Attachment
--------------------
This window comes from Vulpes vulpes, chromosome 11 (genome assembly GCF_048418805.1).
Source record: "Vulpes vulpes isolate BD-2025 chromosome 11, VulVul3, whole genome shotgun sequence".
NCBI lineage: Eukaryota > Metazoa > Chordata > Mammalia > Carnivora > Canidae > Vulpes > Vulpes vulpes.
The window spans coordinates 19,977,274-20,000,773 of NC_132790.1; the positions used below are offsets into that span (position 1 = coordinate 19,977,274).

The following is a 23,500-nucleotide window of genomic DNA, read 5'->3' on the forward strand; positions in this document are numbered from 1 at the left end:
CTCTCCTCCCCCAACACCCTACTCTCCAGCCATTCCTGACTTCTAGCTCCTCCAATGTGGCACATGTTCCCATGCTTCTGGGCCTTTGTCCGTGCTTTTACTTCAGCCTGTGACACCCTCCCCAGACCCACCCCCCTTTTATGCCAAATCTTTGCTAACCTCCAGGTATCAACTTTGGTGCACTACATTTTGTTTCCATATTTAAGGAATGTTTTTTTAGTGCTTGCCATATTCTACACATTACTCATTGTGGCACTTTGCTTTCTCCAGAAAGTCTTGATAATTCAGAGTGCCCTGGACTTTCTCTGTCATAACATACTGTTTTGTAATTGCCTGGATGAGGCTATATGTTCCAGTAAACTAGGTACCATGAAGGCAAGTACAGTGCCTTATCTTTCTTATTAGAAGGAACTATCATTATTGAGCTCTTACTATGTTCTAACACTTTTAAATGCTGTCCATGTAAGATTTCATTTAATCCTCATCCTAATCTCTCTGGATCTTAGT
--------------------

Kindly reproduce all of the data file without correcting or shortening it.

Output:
This window comes from Vulpes vulpes, chromosome 11 (genome assembly GCF_048418805.1).
Source record: "Vulpes vulpes isolate BD-2025 chromosome 11, VulVul3, whole genome shotgun sequence".
NCBI lineage: Eukaryota > Metazoa > Chordata > Mammalia > Carnivora > Canidae > Vulpes > Vulpes vulpes.
The window spans coordinates 19,977,274-20,000,773 of NC_132790.1; the positions used below are offsets into that span (position 1 = coordinate 19,977,274).

The following is a 23,500-nucleotide window of genomic DNA, read 5'->3' on the forward strand; positions in this document are numbered from 1 at the left end:
CTCTCCTCCCCCAACACCCTACTCTCCAGCCATTCCTGACTTCTAGCTCCTCCAATGTGGCACATGTTCCCATGCTTCTGGGCCTTTGTCCGTGCTTTTACTTCAGCCTGTGACACCCTCCCCAGACCCACCCCCCTTTTATGCCAAATCTTTGCTAACCTCCAGGTATCAACTTTGGTGCACTACATTTTGTTTCCATATTTAAGGAATGTTTTTTTAGTGCTTGCCATATTCTACACATTACTCATTGTGGCACTTTGCTTTCTCCAGAAAGTCTTGATAATTCAGAGTGCCCTGGACTTTCTCTGTCATAACATACTGTTTTGTAATTGCCTGGATGAGGCTATATGTTCCAGTAAACTAGGTACCATGAAGGCAAGTACAGTGCCTTATCTTTCTTATTAGAAGGAACTATCATTATTGAGCTCTTACTATGTTCTAACACTTTTAAATGCTGTCCATGTAAGATTTCATTTAATCCTCATCCTAATCTCTCTGGATCTTAGT